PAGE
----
|The history of Galloping Ghost, the USA’s largest classic a|
|发表时间：2021-01-24 11:06 阅读次数：|
|The arcade's sign in Brookfield, Illinois. Nate Anderson Pixel art characters adorn the wall behind the front counter. Eric Bangeman A character from Rampage... made out of tiny plastic beads. Nate Anderson Galloping Ghost really has over 700 arcade games. Nate Anderson There was a Galaga 3? Nate Anderson Ars Managing Editor Eric Bangeman relives his misspent youth by playing Q*bert. Nate Anderson An old FBI warning about pirating video games. Nate Anderson Many of the controllers have been "well loved" over the last two decades. Nate Anderson Gotta love custom controllers, including my personal favorite, the handlebars from Paperboy. Nate Anderson An original SEGA label on the back of the Zaxxon cabinet. Nate Anderson Just about every controller is represented, from joysticks to exceptionally realistic guns. Nate Anderson The parts room. Nate Anderson Old CRTs are always in demand to fix ailing machines. Nate Anderson The arcade also has a number of sit-down games, including Sega Strike Fighter, but most are stand-up, old-school affairs. Nate Anderson A TV displays current high scores for hundreds of titles. Nate Anderson Galloping Ghost specializes in obscure titles, including this Japanese import, Peaceful Death. Nate Anderson Doc Mack, the owner of Galloping Ghost, holds several world records, including this one in King of Fighters 1996. Nate Anderson Many of the old cabinets had terrific art on the sides. Nate Anderson The side cabinet art from Jail Break. Nate Anderson My personal favorite, the art from 1943. Nate Anderson Fans help keep the play floor from getting too sweaty—those CRTs weren't built to modern energy efficiency standards. Nate Anderson Another aisle of machines. Nate Anderson The Galloping Ghost model is simple: Pay $15, and play all you want. (This has since been bumped to $20.) Nate Anderson
If you're anything like us, you're itching for a return to physical gaming experiences like expos and arcades. The next best thing this week is a new 30-minute mini-documentary (embedded below) about the history of Galloping Ghost, a Chicago mega-arcade whose massive collection, full of rarities, was given the Ars Technica spotlight years ago.
The story is told primarily by arcade co-founder Doc Mack, who sits in his arcade's main office and recalls how the idea for an arcade began in part when he was a lowly clerk at a Babbage's in the '90s. Mortal Kombat co-creator Ed Boon came into his shop to buy video games, and Mack worked up the nerve to ask how he got into the game industry. A terse interaction followed, and Mack read between the lines: "Wow, Ed Boon didn't want to hear anything I had to say." Mack took the meeting as motivation to realize he'd have to change gears entirely to pursue his games-industry dream and start his own business.Further ReadingUnemulated: Eleven classic arcade games you can’t play at homeThe documentary skips over Mack's exact path from Babbage's to his own arcade, merely hinting at "business ideas" he had along the way, before jumping ahead to a friend prompting him to co-found and open an arcade in 2010. While trying to score classic arcade machines in the run-up, he was stunned to discover that out of 80 venues he visited, none had a working cabinet for Mortal Kombat 2 (one of his admitted favorites) for sale. "That motivated me," he says.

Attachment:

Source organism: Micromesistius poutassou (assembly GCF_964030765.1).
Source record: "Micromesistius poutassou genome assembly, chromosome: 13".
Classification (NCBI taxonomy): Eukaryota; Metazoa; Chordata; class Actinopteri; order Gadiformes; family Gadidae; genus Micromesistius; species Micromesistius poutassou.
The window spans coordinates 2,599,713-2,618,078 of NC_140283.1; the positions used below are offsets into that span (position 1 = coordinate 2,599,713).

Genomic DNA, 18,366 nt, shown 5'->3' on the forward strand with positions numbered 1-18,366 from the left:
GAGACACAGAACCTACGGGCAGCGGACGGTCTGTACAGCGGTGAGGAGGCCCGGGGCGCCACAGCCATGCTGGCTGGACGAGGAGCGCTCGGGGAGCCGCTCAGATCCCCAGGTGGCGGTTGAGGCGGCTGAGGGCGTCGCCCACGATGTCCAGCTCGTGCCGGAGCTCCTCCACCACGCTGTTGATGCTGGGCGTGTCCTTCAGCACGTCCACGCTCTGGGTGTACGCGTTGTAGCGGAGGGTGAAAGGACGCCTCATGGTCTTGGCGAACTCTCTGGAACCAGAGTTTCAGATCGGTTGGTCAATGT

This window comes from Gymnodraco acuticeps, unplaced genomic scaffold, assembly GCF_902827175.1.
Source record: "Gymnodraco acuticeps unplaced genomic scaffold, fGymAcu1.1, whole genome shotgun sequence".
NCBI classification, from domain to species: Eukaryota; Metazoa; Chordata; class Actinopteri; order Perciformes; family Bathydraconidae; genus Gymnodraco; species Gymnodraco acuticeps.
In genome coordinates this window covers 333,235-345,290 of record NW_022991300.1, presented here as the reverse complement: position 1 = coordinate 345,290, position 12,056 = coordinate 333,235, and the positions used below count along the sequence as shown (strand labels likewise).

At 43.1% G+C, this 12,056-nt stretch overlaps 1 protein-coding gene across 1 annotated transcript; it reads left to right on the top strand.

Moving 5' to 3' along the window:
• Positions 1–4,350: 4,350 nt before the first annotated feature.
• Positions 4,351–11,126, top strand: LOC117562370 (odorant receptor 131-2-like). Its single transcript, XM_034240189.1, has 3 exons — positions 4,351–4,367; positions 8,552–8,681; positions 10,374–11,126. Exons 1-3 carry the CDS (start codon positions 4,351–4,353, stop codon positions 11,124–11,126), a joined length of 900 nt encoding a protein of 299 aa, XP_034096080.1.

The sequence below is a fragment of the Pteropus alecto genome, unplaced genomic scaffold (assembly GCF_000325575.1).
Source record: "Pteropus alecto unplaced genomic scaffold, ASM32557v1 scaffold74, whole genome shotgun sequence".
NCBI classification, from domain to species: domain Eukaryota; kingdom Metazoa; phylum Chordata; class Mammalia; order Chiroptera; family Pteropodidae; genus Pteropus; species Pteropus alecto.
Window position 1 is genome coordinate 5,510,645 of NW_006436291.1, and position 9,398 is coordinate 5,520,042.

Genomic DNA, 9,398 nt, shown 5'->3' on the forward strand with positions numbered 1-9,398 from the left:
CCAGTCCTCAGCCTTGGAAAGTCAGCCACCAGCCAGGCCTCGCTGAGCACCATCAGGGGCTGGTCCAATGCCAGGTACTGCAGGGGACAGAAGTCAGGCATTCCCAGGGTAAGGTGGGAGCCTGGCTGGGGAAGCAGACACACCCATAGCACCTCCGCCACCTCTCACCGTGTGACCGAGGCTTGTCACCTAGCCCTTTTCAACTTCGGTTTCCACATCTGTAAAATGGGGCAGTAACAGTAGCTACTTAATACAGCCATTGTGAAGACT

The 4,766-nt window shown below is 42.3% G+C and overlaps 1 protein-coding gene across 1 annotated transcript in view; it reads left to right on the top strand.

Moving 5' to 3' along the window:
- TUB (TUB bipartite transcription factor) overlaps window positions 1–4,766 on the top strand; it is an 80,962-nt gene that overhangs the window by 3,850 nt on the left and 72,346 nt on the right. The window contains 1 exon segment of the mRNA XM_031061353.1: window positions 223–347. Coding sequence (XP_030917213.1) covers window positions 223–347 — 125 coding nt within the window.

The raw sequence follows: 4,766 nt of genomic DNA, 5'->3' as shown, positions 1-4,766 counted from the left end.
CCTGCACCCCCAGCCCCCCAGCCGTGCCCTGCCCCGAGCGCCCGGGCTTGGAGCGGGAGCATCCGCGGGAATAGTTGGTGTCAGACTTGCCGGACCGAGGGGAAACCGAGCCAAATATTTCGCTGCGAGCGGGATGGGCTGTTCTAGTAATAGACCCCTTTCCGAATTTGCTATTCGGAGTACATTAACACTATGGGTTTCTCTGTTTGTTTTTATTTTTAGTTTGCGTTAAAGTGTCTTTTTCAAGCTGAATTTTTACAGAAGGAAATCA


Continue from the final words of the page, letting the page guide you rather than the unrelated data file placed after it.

After this and the story of a "barn find" of 114 dormant arcade machines in Iowa for $5,000 total, the documentary settles into a groove of showing footage of customers diving into the games and offering their personal anecdotes, along with a breakdown of Doc's decision to forgo typical things like "ticket redemption" games or quarters. (Galloping Ghost charges a flat fee to enter, at which point all games are free to play, no quarters required.) This footage appears to have been captured well before pandemic-related measures changed average attendance at arcade facilities (an issue that has already wreaked havoc on arcades around the world), and this doc avoids any commentary on current events. It's just about the games.Advertisement
In Galloping Ghost's case, that includes a number of rare and prototype games, including a pair of unreleased Atari games donated to Mack by arcade-era legend Brian "Rampage" Colin and a restored prototype of the unreleased Primal Rage 2. (When asked about how the arcade's rarities have affected business, Mack says plainly, "A couple hitchhiked here from Oregon just to play Primal Rage 2.") The rare games are shown briefly as examples of the arcade's massive 750+ selection of cabinets—and the doc doesn't even get into Galloping Ghost Pinball, the company's sister site down the block dedicated to flipping pins.Further ReadingThis arcade is really vintage: Visiting San Francisco’s Musée MécaniqueFor more historical nuggets and amusing anecdotes, check out the embedded doc below. And while the documentary doesn't mention it, Galloping Ghost is currently running a crowdfunding campaign to expand its primary facility in order to offer over 1,000 arcade cabinets for play.Galloping Ghost mini-documentary, from Diamond Head Productions.
Listing image by Nate Anderson关注高德娱乐官网（www.huzaza.com）。
|上一篇：Famous strange demises get a second look in The Curious Life|
|下一篇：All we want for Christmas is Mel Gibson’s Bad Santa in the|
腾讯游戏 雅星娱乐 网易游戏